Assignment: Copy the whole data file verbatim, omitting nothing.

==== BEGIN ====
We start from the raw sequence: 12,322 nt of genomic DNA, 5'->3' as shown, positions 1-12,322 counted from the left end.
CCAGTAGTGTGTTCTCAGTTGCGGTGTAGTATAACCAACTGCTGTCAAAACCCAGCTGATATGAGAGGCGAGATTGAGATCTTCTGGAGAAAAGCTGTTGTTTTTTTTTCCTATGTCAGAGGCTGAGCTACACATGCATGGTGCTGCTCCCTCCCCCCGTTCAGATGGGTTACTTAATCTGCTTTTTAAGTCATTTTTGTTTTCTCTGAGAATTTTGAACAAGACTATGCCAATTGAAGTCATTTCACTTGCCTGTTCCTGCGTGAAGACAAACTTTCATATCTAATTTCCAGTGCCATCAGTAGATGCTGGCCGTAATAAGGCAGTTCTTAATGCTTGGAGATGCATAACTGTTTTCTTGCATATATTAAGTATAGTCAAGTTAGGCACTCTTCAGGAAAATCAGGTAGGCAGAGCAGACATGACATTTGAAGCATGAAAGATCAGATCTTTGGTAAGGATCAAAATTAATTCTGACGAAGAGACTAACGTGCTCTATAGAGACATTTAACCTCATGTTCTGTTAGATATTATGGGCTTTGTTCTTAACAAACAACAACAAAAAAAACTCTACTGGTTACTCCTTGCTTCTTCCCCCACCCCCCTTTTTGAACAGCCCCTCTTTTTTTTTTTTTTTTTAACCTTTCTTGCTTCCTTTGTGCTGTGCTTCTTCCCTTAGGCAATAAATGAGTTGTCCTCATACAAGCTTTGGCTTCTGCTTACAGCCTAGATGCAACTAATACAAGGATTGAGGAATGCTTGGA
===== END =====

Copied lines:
We start from the raw sequence: 12,322 nt of genomic DNA, 5'->3' as shown, positions 1-12,322 counted from the left end.
CCAGTAGTGTGTTCTCAGTTGCGGTGTAGTATAACCAACTGCTGTCAAAACCCAGCTGATATGAGAGGCGAGATTGAGATCTTCTGGAGAAAAGCTGTTGTTTTTTTTTCCTATGTCAGAGGCTGAGCTACACATGCATGGTGCTGCTCCCTCCCCCCGTTCAGATGGGTTACTTAATCTGCTTTTTAAGTCATTTTTGTTTTCTCTGAGAATTTTGAACAAGACTATGCCAATTGAAGTCATTTCACTTGCCTGTTCCTGCGTGAAGACAAACTTTCATATCTAATTTCCAGTGCCATCAGTAGATGCTGGCCGTAATAAGGCAGTTCTTAATGCTTGGAGATGCATAACTGTTTTCTTGCATATATTAAGTATAGTCAAGTTAGGCACTCTTCAGGAAAATCAGGTAGGCAGAGCAGACATGACATTTGAAGCATGAAAGATCAGATCTTTGGTAAGGATCAAAATTAATTCTGACGAAGAGACTAACGTGCTCTATAGAGACATTTAACCTCATGTTCTGTTAGATATTATGGGCTTTGTTCTTAACAAACAACAACAAAAAAAACTCTACTGGTTACTCCTTGCTTCTTCCCCCACCCCCCTTTTTGAACAGCCCCTCTTTTTTTTTTTTTTTTTAACCTTTCTTGCTTCCTTTGTGCTGTGCTTCTTCCCTTAGGCAATAAATGAGTTGTCCTCATACAAGCTTTGGCTTCTGCTTACAGCCTAGATGCAACTAATACAAGGATTGAGGAATGCTTGGA